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Roses are red, violets are blue


Most are familiar with the poems associated with Valentine’s Day but what is it and why do we celebrate it? We take a look here…

Valentine’s Day, also called Saint Valentine’s Day or the Feast of Saint Valentine, is an annual holiday celebrated on February 14th. It originated as a Western Christian liturgical feast day honouring one or more early saints named Valentinus, and is widely recognised as a significant cultural and commercial celebration in many regions around the world – despite it not being a public holiday in any country.

The day first became associated with romantic love within the circle of poet Geoffrey Chaucer in the 14th century, when the tradition of courtly love flourished. In 18th-century England, it evolved further into an occasion in which lovers expressed their love for each other by presenting flowers, offering confectionery, and sending greeting cards (known as ‘valentines’). Meanwhile, in Europe, Saint Valentine’s Keys are given to lovers ‘as a romantic symbol and an invitation to unlock the giver’s heart’, as well as to children, in order to ward off epilepsy (called Saint Valentine’s Malady).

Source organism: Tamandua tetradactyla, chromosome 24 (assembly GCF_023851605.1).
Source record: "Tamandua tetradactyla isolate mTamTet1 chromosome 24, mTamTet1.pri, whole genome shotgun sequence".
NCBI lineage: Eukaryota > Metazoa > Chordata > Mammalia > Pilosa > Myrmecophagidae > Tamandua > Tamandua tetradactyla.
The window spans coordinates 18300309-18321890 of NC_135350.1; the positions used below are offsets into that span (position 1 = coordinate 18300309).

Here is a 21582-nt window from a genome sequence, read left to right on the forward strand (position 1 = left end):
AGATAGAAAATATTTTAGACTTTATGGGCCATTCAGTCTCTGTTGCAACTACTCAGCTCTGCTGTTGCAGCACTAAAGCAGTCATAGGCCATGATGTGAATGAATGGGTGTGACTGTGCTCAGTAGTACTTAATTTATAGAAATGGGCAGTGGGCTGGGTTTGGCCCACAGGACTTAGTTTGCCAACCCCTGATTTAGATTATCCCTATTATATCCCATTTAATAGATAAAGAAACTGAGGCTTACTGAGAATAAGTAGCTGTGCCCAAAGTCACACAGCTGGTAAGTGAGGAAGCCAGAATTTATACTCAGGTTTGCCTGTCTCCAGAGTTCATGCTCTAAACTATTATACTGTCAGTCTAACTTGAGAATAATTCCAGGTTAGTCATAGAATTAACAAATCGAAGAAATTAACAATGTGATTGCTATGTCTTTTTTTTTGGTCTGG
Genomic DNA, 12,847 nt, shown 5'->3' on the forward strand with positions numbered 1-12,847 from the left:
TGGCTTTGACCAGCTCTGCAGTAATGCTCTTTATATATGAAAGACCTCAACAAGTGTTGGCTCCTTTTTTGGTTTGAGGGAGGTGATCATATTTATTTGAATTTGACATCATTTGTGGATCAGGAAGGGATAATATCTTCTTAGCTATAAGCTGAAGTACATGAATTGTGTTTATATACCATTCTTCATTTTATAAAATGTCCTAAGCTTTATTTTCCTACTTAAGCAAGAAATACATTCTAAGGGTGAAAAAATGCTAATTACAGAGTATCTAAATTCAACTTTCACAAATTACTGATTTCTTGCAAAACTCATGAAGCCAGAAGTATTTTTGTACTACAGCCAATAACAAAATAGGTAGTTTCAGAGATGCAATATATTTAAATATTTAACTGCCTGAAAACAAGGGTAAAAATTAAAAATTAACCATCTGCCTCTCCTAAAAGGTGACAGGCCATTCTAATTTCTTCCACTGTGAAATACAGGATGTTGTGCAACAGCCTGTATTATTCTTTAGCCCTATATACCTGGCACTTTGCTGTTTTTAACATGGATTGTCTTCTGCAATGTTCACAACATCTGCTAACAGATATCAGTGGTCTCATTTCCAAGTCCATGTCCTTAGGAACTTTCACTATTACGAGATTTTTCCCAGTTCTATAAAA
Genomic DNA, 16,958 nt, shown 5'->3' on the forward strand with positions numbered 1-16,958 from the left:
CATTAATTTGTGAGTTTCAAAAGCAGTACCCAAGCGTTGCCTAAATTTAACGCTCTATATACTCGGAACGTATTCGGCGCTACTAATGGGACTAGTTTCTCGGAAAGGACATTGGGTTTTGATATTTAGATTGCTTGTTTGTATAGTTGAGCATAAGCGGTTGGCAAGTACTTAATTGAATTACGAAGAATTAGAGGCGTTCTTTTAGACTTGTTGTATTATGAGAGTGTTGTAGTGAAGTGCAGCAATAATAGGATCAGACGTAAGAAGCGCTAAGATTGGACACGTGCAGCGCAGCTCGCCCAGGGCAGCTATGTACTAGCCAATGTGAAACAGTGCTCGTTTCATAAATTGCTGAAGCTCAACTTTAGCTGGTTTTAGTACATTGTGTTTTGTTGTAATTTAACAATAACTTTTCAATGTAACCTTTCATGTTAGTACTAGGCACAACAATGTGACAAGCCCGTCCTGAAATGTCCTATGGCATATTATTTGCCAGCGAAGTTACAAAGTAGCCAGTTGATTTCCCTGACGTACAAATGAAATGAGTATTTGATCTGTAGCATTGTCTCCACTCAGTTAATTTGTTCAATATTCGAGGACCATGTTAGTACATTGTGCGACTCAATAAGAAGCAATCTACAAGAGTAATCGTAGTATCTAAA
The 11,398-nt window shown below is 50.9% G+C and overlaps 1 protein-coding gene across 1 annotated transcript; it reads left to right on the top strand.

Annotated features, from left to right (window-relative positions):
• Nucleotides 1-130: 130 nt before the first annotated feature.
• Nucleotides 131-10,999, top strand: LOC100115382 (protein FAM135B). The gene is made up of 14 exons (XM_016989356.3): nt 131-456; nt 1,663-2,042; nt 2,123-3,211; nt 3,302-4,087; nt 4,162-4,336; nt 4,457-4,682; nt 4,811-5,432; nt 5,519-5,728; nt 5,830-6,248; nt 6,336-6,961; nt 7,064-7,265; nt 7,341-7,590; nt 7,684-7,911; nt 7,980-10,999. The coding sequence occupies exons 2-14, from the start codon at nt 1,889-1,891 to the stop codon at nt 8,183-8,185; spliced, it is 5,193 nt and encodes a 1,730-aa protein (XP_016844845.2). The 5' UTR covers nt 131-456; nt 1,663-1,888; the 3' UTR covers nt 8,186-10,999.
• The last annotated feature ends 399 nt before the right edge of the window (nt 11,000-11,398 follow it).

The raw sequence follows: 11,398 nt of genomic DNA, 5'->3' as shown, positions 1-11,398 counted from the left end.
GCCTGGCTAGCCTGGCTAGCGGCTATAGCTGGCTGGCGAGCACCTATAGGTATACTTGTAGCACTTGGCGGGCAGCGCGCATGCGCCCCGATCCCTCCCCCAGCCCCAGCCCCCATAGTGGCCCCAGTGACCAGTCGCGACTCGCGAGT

Since the 19th century, handwritten valentines have given way to mass produced greeting cards. And in the UK, just under half of the population spends money on their Valentines, with approximately £1.9 billion being spent on cards, flowers, chocolates and other gifts in 2015.

Fun facts
Here are a few fun facts that you might not know about Valentine’s Day…

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